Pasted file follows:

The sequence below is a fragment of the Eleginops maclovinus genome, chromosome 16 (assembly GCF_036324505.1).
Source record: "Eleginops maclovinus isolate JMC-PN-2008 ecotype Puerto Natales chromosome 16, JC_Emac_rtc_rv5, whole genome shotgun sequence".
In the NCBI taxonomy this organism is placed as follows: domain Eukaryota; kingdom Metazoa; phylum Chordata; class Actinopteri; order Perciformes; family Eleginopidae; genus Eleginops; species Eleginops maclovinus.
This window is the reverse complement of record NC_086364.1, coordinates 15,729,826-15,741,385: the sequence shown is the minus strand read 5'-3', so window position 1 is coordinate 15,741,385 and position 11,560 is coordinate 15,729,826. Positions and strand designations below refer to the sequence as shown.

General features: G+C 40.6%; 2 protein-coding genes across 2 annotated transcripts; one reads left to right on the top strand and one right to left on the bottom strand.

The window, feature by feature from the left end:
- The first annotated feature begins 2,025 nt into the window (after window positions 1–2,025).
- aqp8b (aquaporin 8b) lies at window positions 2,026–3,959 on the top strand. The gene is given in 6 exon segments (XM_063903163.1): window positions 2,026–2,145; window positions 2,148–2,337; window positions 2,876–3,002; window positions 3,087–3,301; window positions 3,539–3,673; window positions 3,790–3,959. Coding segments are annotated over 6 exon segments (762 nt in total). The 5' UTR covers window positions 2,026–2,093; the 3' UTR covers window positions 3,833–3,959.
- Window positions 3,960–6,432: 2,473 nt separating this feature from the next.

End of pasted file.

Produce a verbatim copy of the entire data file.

The sequence below is a fragment of the Eleginops maclovinus genome, chromosome 16 (assembly GCF_036324505.1).
Source record: "Eleginops maclovinus isolate JMC-PN-2008 ecotype Puerto Natales chromosome 16, JC_Emac_rtc_rv5, whole genome shotgun sequence".
In the NCBI taxonomy this organism is placed as follows: domain Eukaryota; kingdom Metazoa; phylum Chordata; class Actinopteri; order Perciformes; family Eleginopidae; genus Eleginops; species Eleginops maclovinus.
This window is the reverse complement of record NC_086364.1, coordinates 15,729,826-15,741,385: the sequence shown is the minus strand read 5'-3', so window position 1 is coordinate 15,741,385 and position 11,560 is coordinate 15,729,826. Positions and strand designations below refer to the sequence as shown.

General features: G+C 40.6%; 2 protein-coding genes across 2 annotated transcripts; one reads left to right on the top strand and one right to left on the bottom strand.

The window, feature by feature from the left end:
- The first annotated feature begins 2,025 nt into the window (after window positions 1–2,025).
- aqp8b (aquaporin 8b) lies at window positions 2,026–3,959 on the top strand. The gene is given in 6 exon segments (XM_063903163.1): window positions 2,026–2,145; window positions 2,148–2,337; window positions 2,876–3,002; window positions 3,087–3,301; window positions 3,539–3,673; window positions 3,790–3,959. Coding segments are annotated over 6 exon segments (762 nt in total). The 5' UTR covers window positions 2,026–2,093; the 3' UTR covers window positions 3,833–3,959.
- Window positions 3,960–6,432: 2,473 nt separating this feature from the next.